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Reinforcer magnitude and demand under fixed-ratio schedules with domestic hens

This study compared three methods of normalizing demand functions to allow comparison of demand for different commodities and examined how varying reinforcer magnitudes affected these analyses. Hens responded under fixed-ratio schedules in 40-min sessions with response requirement doubling each session and with 2-s, 8-s, and 12-s access to wheat. Over the smaller fixed ratios overall response rates generally increased and were higher the shorter the magazine duration. The logarithms of the number of reinforcers obtained (consumption) and the fixed ratio (price) were well fitted by curvilinear demand functions (Hursh et al., 1988. Journal of the Experimental Analysis of Behavior 50, 419–440) that were inelastic (b negative) over small fixed-ratios. The fixed ratio with maximal response rate (Pmax) increased, and the rate of change of elasticity (a) and initial consumption (L) decreased with increased magazine duration. Normalizing consumption using measures of preference for various magazine durations (3-s vs. 3-s, 2-s vs. 8-s, and 2-s vs. 12-s), obtained using concurrent schedules, gave useful results as it removed the differences in L. Normalizing consumption and price (Hursh and Winger, 1995. Journal of the Experimental Analysis of Behavior 64, 373–384) unified the data functions as intended by that analysis. The exponential function (Hursh and Silberberg, 2008. Psychological Review, 115, 186–198) gave an essential value that increased (i.e., α decreased significantly) as magazine duration decreased. This was not as predicted, since α should be constant over variations in magazine duration, but is similar to previous findings using a similar procedure with different food qualities (hens) and food quantities (rats).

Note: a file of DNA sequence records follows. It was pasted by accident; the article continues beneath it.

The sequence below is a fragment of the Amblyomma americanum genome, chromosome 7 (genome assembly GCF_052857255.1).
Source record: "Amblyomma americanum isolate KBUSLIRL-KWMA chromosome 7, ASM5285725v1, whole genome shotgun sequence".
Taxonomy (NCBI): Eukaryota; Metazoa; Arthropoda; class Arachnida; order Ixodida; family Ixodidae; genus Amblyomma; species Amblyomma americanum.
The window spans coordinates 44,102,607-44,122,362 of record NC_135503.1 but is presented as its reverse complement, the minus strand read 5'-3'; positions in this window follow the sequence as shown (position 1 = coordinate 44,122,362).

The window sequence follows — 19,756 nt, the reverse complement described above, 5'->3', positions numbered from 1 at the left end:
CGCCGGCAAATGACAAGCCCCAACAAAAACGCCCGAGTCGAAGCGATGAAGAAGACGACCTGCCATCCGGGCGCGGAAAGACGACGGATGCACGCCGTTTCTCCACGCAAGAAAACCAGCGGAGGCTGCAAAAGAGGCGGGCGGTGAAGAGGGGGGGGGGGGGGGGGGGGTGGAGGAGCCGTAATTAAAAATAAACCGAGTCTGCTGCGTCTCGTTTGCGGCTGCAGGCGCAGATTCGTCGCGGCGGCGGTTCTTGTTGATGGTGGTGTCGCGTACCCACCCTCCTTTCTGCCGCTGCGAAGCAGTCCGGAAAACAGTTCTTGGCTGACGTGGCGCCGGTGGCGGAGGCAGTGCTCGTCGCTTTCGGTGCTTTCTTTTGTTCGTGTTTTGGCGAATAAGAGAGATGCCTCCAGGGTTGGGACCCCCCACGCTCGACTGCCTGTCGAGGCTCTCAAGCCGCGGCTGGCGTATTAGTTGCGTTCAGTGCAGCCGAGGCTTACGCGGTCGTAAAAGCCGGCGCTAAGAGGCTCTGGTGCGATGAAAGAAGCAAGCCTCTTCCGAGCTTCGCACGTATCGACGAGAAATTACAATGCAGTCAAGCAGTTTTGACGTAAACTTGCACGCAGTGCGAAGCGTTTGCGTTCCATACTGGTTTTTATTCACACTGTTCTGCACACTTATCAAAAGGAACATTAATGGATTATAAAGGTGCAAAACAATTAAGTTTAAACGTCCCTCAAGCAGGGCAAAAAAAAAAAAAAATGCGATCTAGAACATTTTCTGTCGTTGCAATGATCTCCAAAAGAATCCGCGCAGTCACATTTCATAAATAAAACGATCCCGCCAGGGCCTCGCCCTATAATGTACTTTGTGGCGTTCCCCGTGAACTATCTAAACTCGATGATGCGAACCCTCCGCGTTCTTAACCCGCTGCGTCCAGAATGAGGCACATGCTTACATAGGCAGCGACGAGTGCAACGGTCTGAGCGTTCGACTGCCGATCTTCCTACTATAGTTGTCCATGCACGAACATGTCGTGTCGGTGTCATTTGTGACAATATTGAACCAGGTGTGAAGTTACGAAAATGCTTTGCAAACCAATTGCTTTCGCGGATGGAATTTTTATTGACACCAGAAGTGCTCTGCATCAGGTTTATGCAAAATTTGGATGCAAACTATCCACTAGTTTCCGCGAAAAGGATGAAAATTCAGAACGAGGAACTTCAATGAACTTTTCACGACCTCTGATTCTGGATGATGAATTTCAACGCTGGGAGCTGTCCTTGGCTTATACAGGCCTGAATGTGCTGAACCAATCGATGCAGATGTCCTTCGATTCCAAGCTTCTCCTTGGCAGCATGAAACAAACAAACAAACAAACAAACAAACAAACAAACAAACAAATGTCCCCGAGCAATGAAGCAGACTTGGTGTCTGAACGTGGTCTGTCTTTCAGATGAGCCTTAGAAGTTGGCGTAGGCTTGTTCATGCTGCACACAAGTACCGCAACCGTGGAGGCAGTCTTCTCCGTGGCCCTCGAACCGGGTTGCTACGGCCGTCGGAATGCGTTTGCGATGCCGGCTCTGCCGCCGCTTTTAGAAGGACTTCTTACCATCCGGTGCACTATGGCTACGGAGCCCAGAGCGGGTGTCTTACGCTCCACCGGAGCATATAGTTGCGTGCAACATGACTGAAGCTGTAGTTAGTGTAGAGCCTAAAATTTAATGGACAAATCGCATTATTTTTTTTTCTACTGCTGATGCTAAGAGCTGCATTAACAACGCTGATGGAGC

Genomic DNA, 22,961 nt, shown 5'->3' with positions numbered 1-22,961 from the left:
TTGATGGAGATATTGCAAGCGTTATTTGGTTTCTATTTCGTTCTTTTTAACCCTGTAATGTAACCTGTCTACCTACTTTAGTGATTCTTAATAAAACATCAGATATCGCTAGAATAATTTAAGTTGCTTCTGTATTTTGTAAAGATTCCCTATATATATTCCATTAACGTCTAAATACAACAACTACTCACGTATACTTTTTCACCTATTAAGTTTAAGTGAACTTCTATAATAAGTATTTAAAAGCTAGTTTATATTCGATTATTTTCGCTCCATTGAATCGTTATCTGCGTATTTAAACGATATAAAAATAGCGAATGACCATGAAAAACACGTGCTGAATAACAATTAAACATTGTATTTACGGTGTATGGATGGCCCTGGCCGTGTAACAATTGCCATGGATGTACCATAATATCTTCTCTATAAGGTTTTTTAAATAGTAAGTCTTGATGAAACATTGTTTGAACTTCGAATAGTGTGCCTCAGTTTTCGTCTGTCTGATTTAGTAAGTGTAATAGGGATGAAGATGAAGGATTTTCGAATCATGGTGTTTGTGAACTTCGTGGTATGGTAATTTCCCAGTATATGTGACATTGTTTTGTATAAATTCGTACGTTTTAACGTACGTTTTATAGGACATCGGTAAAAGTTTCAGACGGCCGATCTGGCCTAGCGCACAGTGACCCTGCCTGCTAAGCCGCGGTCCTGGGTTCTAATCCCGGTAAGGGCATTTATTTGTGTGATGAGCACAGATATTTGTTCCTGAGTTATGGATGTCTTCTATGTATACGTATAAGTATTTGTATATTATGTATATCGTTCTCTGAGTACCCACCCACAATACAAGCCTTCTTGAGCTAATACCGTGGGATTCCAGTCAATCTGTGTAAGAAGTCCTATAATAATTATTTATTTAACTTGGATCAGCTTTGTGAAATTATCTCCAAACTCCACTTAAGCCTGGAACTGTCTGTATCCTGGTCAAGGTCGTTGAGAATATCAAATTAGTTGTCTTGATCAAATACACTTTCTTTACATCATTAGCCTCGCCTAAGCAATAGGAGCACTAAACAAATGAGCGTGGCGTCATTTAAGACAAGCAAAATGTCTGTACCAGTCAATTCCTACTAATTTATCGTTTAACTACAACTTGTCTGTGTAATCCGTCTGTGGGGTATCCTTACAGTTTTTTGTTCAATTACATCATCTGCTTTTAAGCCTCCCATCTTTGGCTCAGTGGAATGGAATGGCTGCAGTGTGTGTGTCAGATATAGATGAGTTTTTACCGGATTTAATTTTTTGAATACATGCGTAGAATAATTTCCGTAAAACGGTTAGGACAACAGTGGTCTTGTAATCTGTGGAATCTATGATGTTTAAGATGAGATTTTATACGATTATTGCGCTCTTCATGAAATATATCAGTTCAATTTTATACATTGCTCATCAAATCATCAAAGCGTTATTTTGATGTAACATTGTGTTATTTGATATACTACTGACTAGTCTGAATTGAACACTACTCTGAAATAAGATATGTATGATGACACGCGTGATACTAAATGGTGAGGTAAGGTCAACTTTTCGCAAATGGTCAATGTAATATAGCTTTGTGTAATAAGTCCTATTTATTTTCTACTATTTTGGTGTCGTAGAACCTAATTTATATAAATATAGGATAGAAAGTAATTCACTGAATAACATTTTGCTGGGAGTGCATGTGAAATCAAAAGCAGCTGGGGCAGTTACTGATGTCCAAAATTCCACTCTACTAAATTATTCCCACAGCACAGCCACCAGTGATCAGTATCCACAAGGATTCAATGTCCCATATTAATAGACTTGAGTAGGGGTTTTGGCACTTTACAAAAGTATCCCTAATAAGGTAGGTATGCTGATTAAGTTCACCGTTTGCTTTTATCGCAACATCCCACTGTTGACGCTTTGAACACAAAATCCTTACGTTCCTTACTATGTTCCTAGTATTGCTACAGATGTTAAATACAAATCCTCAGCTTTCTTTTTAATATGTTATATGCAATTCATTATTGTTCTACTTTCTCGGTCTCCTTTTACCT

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Grant, A. A., Foster, T. M., Temple, W., Jackson, S., Kinloch, J., & Poling, A. (2014). Reinforcer magnitude and demand under fixed-ratio schedules with domestic hens. Behavioural Processes, published online on 3 January 2014.
This is the authors' accepted version of an article published in the journal: Behavioural Processes. © 2014 Elsevier B.V.